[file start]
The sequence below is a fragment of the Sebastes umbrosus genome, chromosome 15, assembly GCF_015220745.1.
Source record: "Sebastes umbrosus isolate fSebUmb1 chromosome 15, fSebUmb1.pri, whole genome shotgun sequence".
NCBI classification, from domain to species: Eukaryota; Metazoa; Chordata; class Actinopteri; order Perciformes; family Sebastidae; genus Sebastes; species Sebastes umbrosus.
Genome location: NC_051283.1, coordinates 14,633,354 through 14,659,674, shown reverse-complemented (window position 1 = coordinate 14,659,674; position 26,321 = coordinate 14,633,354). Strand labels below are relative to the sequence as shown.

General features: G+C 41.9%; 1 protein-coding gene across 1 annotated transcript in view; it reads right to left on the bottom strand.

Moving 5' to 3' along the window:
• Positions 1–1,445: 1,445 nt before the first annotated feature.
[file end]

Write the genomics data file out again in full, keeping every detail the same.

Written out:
The sequence below is a fragment of the Sebastes umbrosus genome, chromosome 15, assembly GCF_015220745.1.
Source record: "Sebastes umbrosus isolate fSebUmb1 chromosome 15, fSebUmb1.pri, whole genome shotgun sequence".
NCBI classification, from domain to species: Eukaryota; Metazoa; Chordata; class Actinopteri; order Perciformes; family Sebastidae; genus Sebastes; species Sebastes umbrosus.
Genome location: NC_051283.1, coordinates 14,633,354 through 14,659,674, shown reverse-complemented (window position 1 = coordinate 14,659,674; position 26,321 = coordinate 14,633,354). Strand labels below are relative to the sequence as shown.

General features: G+C 41.9%; 1 protein-coding gene across 1 annotated transcript in view; it reads right to left on the bottom strand.

Moving 5' to 3' along the window:
• Positions 1–1,445: 1,445 nt before the first annotated feature.